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Alex Lyngaas is still searching for a partner for his 69-year-old mother
Bear with me, there will (hopefully) be a point. There is an old joke about two Jewish men in Germany in the 1930s. One is reading a Jewish newspaper, the other a Nazi propaganda rag. “Why are you reading that?” the first asks the second. “Well,” the man replies, “if I look at your paper, all I read about is persecution and poverty. If I look at this, all I read about is how we control the world.”
His Wikipedia entry describes him as an “entertainer, artist and writer” but none of that really covers the work of Scottee. “Mostly what I do,” the 30-year-old north Londoner says, “is find something that annoys me and respond to it.” In the past, that has led Scottee to host talent contests for fat people and to produce art characterised by what he describes as “shining a light on the s***”: “I am fat, queer, left-handed and dyslexic,” he says, “and I live in a world that treats outsiders as grotesque.”
Hodgson has again married immaculate research to the rip-roaring pace of the modern thriller
Always a dull moment
The internet is full of weird and wonderful things, but there are still times when a print magazine can teach new media a trick or two. Which is a long-winded way of drawing your attention to a publication called Soul & Spirit, which, for the past few years, has run a column by Derek Acorah called, I kid you not, “Pet Psychic”.
There is a key moment in While We’re Young, the Ben Stiller/Naomi Watts comedy (in cinemas now), when Stiller’s character first notices that hip twentysomethings are fetishising books, VHS videotapes, vinyl records and typewriters. “It’s like everything we threw out,” he says, “except it looks good.”
Of all the projects vying for donations through sites such as Kickstarter, the one that attracted the most column inches last week was an eye-catching plan to put an upmarket and healthy fried-chicken shop in the heart of Tottenham, north London.
A sideways look at the world of music
Usually little more than a blight on the urban landscape, last week a billboard appeared that can be said to be both a force for change and a fiendishly clever work of art. The campaign to raise money for Women’s Aid – the “national charity for women and children working to end domestic abuse” – urges passers-by to stop and stare at a video of a bruised woman. The longer they look, the more the progress bar at the bottom of the screen fills and the woman’s bruises vanish.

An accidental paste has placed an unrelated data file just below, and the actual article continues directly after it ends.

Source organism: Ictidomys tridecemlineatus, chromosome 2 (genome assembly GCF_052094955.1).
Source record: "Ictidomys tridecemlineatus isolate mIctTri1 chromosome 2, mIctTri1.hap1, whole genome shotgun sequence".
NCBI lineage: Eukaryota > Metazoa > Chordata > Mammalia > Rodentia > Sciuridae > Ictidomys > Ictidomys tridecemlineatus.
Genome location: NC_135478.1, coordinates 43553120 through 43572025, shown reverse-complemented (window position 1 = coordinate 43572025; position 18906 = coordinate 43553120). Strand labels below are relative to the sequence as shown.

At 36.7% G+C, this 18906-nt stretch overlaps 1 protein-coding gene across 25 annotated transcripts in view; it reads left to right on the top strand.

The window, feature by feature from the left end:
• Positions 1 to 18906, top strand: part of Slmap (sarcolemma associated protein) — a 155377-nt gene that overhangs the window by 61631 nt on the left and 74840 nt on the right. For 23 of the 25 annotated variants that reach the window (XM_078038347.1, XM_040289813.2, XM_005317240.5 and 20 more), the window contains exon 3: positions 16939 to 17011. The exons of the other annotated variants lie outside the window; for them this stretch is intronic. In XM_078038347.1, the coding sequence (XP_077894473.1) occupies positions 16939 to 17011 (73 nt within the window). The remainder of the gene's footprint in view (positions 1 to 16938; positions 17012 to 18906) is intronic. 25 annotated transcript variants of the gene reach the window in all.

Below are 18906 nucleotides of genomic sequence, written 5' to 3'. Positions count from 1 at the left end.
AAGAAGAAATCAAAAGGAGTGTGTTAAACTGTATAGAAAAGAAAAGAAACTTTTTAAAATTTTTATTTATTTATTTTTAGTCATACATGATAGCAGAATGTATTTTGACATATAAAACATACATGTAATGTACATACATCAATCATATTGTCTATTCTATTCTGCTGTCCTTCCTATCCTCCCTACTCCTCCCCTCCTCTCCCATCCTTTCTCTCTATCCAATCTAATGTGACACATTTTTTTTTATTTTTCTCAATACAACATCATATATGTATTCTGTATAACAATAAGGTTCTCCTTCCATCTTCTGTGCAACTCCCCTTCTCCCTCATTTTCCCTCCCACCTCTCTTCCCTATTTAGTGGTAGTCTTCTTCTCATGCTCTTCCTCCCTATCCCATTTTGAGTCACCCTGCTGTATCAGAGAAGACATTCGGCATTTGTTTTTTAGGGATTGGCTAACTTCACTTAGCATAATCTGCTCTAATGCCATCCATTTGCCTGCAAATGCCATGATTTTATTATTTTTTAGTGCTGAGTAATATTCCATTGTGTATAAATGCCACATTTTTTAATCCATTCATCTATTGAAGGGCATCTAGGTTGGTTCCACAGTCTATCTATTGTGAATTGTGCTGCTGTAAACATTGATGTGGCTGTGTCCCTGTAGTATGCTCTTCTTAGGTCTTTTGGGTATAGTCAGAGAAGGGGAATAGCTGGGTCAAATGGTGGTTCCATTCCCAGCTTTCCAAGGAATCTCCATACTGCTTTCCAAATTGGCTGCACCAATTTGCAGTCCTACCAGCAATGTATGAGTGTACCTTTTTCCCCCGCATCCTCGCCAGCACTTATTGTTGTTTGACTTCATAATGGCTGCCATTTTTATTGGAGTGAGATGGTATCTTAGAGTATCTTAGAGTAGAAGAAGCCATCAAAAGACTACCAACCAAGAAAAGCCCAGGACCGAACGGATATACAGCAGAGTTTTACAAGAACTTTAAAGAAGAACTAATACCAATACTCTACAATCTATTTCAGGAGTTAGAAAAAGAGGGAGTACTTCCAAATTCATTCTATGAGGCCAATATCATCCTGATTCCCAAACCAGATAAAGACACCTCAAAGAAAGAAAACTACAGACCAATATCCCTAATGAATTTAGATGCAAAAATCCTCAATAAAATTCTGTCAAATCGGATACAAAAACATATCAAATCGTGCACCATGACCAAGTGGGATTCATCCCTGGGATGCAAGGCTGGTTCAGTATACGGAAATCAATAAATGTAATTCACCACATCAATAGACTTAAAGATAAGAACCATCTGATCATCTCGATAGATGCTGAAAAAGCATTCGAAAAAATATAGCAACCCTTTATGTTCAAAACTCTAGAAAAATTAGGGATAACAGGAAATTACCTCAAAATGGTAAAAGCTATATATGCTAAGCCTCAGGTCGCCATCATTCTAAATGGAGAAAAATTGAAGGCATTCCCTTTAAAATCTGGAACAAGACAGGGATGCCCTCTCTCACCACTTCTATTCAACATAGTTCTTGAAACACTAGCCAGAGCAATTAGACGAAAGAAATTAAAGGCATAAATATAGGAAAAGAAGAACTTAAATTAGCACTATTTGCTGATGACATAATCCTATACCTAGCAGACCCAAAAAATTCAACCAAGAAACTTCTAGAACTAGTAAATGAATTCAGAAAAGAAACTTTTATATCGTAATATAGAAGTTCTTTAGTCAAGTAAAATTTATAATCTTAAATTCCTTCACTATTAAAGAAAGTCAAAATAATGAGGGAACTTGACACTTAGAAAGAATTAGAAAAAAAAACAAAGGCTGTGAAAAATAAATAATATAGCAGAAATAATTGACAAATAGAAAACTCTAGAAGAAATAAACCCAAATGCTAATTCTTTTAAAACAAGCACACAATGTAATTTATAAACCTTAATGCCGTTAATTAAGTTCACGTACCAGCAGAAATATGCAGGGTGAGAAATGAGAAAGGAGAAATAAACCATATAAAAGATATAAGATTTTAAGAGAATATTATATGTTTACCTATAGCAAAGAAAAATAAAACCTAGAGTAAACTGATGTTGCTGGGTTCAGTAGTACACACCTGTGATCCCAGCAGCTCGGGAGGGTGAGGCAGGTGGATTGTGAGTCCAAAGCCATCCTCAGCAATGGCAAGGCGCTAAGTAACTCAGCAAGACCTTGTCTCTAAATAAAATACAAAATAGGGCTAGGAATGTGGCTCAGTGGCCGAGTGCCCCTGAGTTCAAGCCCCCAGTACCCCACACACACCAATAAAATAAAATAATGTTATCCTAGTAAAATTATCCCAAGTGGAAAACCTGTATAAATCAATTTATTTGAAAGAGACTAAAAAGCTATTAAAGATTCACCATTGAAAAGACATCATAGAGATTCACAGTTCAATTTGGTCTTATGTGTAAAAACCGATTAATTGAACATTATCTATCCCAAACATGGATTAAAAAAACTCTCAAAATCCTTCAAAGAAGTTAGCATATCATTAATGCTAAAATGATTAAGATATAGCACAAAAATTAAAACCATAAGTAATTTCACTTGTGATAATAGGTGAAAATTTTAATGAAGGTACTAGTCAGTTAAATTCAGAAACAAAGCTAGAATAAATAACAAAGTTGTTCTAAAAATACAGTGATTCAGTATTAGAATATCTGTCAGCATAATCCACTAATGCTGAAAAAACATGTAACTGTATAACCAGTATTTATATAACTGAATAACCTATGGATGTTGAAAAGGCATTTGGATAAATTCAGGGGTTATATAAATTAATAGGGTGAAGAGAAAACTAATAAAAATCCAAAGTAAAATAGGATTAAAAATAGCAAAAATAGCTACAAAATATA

A sideways look at the world of music
Tired of the same old political parties? Having second thoughts about your membership of the Greens? Ladies and gentlemen, it is this column’s proud duty to announce the launch of a new political force whose very presence will, in time, shake up the old order into a thousand pieces. I give you Dave Wasgij and the Wasgij Party, which will announce its arrival at a night called Stand Up for Comedy at the Comedy Pub in Piccadilly, central London, on 19 March.
An exclusive interview with the entirely fictitious octogenarian behind the blog-novel and Twitter account Fifty Shades of Gran
New music from Alabama Shakes, the problem with pop success and Carole King takes to the stage
Simmy Richman confesses that he's just as hooked on the hugely successful show as his children are
While online audiences and digital revenues are, in some cases, growing, it’s fair to say that the past decade or so has not been kind to local newspapers. In the past month alone readers have seen the closures (sorry, the move to online only) of The Wokingham Times and the Reading Post, to name just two.